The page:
6. Plastic dish soap bottles (and dish soap, for that matter!)
Keeping my love of The Kind Matter Co. going, when I figured out I could make my own dish soap using a toxic-free concentrate, I ran over to the shop, snagged myself a large glass pump bottle and, just like that, eliminated my need to buy any more plastic dish soap bottles. I use my concentrate (Doterra brand), mix it with water and I’m done. These bottles can be used for so many things over and over again, so be sure to grab that discount code if you haven't already and pick yourself up a couple! They also look a whole lot nicer on your counter than store-bought plastic brands. Im a minimalist at heart, so this is something I really appreciate.
7. Coffee filters
I’m not going to lie--I loved the convenience of throwing my morning grinds and filter right into the compost bin daily. But eventually I decided, even though it was composted, it was one more item I didn’t need to be buying. My coffee maker came with a reusable filter that I could easily rinse out with each use. If yours doesn’t come with one, take a look at this one and see if it would work with your pot. It’s convenient and economical and prevents those, “Shoot--I’m out of filters!” moments.
8. Cooking oil spray bottles
For convenience, I prefer to have a spray bottle of cooking oil above my stove. But we know aerosol cans aren’t our best option, and even if they’re a pump bottle, it’s one more bottle that eventually ends up in the trash. Enter this glass oil dispenser. I love this little gadget! Remove the top, fill it up with your favourite oil (I recommend avocado, fractionated coconut, or extra virgin olive oil), and you’re done.
9. All-purpose cleaner plastic bottles
This is a favourite of mine for a few reasons. For one, I love having a cleaner I’ve made (again, using my concentrate), knowing it’s safe for my home and my family. Secondly, putting your cleaner in a pretty amber bottle means you don’t mind having it out on your counter, making it even more convenient. If you don’t have a concentrate, you can totally make your own, effective, counter spray. Here’s a recipe you can check out from Crafting The Good Life, but there are a ton out there that you might want to play around with. Don’t feel like you need to purchase an all-purpose cleaner from the store to get the job done. Marketing is a powerful tool. But you can do a great cleaning job using a couple of household products you likely have in your kitchen right now.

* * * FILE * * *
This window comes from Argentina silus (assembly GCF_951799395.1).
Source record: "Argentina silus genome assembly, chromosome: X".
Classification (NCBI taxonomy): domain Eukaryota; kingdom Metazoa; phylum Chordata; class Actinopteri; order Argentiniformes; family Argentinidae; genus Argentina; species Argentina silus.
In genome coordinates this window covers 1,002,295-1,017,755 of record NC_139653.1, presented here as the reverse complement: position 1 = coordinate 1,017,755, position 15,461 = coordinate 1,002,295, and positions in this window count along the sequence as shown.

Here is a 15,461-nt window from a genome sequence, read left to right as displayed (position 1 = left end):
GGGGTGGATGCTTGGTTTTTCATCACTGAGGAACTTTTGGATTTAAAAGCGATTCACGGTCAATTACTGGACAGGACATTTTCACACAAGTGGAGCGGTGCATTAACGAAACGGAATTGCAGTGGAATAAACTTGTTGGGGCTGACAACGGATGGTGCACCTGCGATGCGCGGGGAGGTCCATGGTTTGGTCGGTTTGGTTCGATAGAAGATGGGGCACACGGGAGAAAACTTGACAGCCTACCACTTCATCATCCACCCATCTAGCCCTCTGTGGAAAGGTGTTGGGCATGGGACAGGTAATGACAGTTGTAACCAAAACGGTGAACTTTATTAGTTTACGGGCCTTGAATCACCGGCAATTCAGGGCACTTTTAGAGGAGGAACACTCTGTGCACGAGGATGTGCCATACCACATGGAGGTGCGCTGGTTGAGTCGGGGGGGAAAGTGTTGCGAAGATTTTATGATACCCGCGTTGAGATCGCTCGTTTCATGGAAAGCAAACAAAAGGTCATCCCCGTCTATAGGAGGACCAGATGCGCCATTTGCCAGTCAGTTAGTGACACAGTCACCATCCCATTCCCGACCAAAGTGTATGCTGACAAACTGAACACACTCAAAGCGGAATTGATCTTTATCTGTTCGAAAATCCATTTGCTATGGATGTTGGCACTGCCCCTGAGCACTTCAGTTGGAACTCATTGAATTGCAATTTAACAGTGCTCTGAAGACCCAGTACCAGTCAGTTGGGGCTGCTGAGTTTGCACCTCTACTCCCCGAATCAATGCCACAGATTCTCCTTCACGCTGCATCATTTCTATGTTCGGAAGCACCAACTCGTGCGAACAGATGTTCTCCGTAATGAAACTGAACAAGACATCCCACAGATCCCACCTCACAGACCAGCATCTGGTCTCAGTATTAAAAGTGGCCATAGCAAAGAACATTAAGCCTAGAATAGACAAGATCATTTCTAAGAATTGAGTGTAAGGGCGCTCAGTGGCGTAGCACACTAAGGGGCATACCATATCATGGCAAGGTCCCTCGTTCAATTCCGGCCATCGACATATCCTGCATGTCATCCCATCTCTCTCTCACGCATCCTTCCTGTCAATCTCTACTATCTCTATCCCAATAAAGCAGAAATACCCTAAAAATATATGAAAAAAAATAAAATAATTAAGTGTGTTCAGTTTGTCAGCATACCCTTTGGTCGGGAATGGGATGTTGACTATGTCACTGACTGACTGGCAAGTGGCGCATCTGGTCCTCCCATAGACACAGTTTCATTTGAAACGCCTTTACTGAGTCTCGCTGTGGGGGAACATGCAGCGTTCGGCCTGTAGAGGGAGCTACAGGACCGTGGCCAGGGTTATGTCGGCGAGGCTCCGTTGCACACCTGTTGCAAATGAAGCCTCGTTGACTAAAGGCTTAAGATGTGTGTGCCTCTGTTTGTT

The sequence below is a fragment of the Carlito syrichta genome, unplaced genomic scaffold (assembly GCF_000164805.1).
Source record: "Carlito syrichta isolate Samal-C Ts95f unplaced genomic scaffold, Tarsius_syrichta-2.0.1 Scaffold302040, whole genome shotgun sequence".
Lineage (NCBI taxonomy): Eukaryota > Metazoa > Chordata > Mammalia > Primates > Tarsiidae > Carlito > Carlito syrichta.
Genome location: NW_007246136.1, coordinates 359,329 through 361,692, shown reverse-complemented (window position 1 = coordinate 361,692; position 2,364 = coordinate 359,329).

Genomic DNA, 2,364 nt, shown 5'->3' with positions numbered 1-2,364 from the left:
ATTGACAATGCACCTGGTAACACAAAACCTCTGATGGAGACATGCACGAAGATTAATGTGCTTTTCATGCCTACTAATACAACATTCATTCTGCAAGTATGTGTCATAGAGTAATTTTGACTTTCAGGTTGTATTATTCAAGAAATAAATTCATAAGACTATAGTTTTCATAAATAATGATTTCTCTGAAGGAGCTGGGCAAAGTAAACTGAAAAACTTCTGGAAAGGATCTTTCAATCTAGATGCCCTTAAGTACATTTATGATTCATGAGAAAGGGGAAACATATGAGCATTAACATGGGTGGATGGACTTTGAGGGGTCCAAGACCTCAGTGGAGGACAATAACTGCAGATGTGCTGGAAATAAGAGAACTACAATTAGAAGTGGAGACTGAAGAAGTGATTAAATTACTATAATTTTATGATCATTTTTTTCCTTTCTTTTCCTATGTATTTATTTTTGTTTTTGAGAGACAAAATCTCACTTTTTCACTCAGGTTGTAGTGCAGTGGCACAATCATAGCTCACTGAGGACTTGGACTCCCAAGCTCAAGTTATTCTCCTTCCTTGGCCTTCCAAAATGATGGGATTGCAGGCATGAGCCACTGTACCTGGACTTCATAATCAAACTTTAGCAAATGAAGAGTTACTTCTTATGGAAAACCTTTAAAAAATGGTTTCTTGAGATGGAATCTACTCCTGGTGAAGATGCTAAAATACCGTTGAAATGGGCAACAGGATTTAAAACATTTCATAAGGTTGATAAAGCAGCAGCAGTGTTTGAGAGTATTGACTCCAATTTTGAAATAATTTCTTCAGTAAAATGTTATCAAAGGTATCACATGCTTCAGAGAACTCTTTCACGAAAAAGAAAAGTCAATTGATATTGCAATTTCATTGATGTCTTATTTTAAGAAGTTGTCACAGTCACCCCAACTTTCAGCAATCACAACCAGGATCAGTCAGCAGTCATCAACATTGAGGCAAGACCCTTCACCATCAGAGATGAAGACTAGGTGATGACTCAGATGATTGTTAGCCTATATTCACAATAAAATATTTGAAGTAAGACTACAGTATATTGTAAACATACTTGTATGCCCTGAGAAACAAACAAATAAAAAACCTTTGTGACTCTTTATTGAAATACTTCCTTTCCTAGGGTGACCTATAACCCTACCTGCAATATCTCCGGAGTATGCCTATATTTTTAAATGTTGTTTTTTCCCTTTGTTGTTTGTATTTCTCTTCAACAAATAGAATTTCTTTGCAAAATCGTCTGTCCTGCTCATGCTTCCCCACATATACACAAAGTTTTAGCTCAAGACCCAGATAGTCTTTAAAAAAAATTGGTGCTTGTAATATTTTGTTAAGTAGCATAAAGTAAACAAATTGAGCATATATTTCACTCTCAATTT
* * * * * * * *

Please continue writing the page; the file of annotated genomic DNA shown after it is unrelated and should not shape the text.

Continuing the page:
10. Water bottles
Finally, if you are still using a plastic, disposable water bottle on a regular basis… get your life together. No excuses.
And there you have it: 10 things I don’t buy anymore! Not only did this shift make me feel good about what I was doing for the environment, but in many cases, supported the health of my family in a big way. I am saving money and planet Earth through very little effort at all, all the while creating a low-tox home environment.
If you haven’t already, I challenge you to pick one thing on this list and make the switch this week! Start small and see where it takes you. My bet is you never look back.